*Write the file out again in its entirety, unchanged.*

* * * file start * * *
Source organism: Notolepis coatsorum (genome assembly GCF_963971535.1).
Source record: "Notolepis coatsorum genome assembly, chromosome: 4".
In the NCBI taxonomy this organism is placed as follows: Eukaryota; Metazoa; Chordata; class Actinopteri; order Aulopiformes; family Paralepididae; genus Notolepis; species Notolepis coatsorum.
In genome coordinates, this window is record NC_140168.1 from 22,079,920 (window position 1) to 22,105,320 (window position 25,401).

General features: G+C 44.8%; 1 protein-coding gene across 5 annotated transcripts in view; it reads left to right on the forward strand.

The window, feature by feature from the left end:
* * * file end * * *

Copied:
Source organism: Notolepis coatsorum (genome assembly GCF_963971535.1).
Source record: "Notolepis coatsorum genome assembly, chromosome: 4".
In the NCBI taxonomy this organism is placed as follows: Eukaryota; Metazoa; Chordata; class Actinopteri; order Aulopiformes; family Paralepididae; genus Notolepis; species Notolepis coatsorum.
In genome coordinates, this window is record NC_140168.1 from 22,079,920 (window position 1) to 22,105,320 (window position 25,401).

General features: G+C 44.8%; 1 protein-coding gene across 5 annotated transcripts in view; it reads left to right on the forward strand.

The window, feature by feature from the left end: